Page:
Zimbabwe’s telecommunications industry had been stunted by years of hyperinflation and foreign currency shortages until a power-sharing government formed by bitter rivals President Robert Mugabe and Prime Minister Morgan Tsvangirai in February adopted the use of multiple currencies.
Telecel Zimbabwe, 60 percent owned by Egypt’s Orascom Telecom, is the smallest of the country’s three mobile phone operators by subscibers.
Exiled Zimbabwean businessman James Makamba, a former Telecel Chairman is believed to be holed up in Egypt.
It announced its expansion plans in a statement on Monday.
"As of the end of July, our subscriber base stood at 355,000," acting chairwoman Jane Mutasa said.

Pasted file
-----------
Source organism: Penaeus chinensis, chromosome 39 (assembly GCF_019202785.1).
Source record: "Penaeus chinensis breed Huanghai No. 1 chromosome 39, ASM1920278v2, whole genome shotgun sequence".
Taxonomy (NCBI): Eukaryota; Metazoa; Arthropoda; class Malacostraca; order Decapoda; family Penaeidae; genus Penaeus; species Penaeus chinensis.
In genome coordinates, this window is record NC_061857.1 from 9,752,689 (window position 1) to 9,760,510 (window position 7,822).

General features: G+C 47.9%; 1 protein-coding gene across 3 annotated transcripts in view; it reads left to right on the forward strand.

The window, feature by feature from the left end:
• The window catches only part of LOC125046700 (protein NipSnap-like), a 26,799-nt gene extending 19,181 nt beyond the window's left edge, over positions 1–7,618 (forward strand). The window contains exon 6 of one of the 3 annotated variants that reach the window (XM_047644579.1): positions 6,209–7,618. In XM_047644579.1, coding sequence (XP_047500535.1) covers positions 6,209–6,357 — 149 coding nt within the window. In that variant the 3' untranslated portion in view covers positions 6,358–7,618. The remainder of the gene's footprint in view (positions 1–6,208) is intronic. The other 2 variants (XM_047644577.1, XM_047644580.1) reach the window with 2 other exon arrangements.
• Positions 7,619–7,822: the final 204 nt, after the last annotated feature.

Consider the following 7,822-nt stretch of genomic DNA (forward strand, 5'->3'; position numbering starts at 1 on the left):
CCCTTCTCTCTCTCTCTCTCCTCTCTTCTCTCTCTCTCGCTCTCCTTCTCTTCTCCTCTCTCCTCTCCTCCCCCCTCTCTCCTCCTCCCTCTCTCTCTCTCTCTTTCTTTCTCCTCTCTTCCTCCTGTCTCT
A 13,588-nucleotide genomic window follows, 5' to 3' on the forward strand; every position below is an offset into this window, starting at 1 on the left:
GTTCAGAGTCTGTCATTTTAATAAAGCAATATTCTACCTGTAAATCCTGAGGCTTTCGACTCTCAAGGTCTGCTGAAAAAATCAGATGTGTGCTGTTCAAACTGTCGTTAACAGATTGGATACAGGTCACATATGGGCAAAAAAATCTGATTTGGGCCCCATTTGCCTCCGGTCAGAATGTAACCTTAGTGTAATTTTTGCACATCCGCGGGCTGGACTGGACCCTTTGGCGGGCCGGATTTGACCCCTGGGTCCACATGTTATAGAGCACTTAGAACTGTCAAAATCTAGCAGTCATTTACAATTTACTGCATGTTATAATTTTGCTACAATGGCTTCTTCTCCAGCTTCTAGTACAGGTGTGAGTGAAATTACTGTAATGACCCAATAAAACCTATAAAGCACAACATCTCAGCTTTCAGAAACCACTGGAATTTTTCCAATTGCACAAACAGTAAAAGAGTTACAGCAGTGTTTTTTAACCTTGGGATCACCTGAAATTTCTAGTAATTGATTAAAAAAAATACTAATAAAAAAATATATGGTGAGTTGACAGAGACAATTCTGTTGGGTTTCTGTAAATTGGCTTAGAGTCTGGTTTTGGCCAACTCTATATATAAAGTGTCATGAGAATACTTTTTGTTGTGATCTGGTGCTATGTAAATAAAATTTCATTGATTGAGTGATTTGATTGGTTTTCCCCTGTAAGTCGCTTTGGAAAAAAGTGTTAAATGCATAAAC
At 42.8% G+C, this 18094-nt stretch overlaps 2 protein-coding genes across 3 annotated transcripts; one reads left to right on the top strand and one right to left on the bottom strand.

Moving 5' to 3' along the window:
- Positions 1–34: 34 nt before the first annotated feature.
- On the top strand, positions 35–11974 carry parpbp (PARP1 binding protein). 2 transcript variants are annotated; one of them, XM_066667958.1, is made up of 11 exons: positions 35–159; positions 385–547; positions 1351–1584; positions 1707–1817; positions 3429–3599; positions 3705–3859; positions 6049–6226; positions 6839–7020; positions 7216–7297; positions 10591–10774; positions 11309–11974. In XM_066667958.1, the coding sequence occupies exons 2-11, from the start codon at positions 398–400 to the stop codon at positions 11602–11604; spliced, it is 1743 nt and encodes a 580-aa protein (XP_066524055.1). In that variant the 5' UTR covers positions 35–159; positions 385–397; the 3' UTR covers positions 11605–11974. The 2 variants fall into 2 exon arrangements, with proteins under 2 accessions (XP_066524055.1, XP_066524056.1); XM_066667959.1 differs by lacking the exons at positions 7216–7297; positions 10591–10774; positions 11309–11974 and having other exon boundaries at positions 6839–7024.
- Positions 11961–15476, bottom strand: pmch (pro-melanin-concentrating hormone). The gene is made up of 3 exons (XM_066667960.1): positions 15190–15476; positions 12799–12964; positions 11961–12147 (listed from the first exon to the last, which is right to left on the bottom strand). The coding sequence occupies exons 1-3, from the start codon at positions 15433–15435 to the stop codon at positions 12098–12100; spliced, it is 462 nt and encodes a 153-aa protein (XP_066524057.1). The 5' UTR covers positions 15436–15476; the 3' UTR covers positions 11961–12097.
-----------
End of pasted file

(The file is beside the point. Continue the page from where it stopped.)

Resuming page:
"We have plans to increase the subscriber base to 700,000 by end of October 2009 and to have installed capacity of 1.2 million by the end of this year," said Mutasa, adding that Telecel also plans to launch 3G services.
The other networks in the southern African country are run by number one operator Econet Zimbabwe and the government-owned NetOne.
If its subscribers reach 700,000, Telecel will become the country’s number two operator.
Telecommunications analysts say Zimbabwe has low telephony penetration, below 10 percent, with less than 2 million mobile phone subscribers and a state-owned fixed line phone operator that has failed to expand its network due to lack of funds.
Econet recently pushed its subcriber base above 1 million and became the first network in the country to launch 3G services last week.
Pent-up demand for telecommunications services in Zimbabwe had seen the emergence of a thriving black market for mobile phone lines, which cost up to $100 a year ago but now cost an average of $15.